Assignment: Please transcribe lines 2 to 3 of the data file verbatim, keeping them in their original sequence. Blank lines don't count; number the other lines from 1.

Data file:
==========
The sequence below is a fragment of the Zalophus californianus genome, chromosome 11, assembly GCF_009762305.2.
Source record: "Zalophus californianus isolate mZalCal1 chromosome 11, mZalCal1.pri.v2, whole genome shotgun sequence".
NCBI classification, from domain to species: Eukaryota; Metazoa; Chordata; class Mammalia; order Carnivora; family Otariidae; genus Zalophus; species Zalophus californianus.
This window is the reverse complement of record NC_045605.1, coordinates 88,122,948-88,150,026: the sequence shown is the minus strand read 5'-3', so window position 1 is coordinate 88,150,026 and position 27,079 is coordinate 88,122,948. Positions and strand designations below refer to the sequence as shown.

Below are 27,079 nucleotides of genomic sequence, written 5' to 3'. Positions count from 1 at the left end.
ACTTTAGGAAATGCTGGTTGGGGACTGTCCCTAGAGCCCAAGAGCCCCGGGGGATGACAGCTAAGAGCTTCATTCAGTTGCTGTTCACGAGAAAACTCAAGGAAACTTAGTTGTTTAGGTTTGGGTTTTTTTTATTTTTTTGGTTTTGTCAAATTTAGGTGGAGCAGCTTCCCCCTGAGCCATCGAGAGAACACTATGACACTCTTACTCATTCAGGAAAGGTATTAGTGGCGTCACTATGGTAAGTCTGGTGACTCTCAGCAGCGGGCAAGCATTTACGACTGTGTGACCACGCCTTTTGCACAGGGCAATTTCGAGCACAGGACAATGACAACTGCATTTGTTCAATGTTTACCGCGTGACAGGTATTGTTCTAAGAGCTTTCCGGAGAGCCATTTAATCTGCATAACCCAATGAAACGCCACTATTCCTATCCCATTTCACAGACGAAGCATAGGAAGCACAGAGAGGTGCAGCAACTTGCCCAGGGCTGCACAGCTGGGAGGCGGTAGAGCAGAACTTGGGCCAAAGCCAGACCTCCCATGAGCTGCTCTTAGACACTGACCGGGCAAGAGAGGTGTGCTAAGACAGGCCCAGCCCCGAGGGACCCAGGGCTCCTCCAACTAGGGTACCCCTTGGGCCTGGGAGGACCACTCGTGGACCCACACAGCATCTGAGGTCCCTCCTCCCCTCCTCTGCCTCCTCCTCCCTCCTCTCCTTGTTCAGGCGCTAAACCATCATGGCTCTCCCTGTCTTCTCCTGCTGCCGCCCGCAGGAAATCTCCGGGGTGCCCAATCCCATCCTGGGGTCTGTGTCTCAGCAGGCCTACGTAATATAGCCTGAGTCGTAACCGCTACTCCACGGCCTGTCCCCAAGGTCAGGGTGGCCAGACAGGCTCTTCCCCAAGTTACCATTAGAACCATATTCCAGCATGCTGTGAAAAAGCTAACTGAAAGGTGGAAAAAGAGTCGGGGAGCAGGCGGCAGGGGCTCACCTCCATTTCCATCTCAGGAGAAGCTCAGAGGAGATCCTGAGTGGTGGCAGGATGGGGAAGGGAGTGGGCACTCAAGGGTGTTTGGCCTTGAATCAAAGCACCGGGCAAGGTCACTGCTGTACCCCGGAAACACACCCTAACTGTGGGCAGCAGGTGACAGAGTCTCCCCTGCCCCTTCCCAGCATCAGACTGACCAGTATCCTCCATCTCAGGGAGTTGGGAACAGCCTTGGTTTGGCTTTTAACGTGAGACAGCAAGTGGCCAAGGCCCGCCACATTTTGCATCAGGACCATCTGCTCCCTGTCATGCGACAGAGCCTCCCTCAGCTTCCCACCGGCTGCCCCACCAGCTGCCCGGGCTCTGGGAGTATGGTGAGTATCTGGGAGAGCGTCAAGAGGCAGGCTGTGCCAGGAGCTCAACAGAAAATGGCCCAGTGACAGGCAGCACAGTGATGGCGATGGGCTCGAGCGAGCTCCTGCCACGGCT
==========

Source record: "Zalophus californianus isolate mZalCal1 chromosome 11, mZalCal1.pri.v2, whole genome shotgun sequence".
NCBI classification, from domain to species: Eukaryota; Metazoa; Chordata; class Mammalia; order Carnivora; family Otariidae; genus Zalophus; species Zalophus californianus.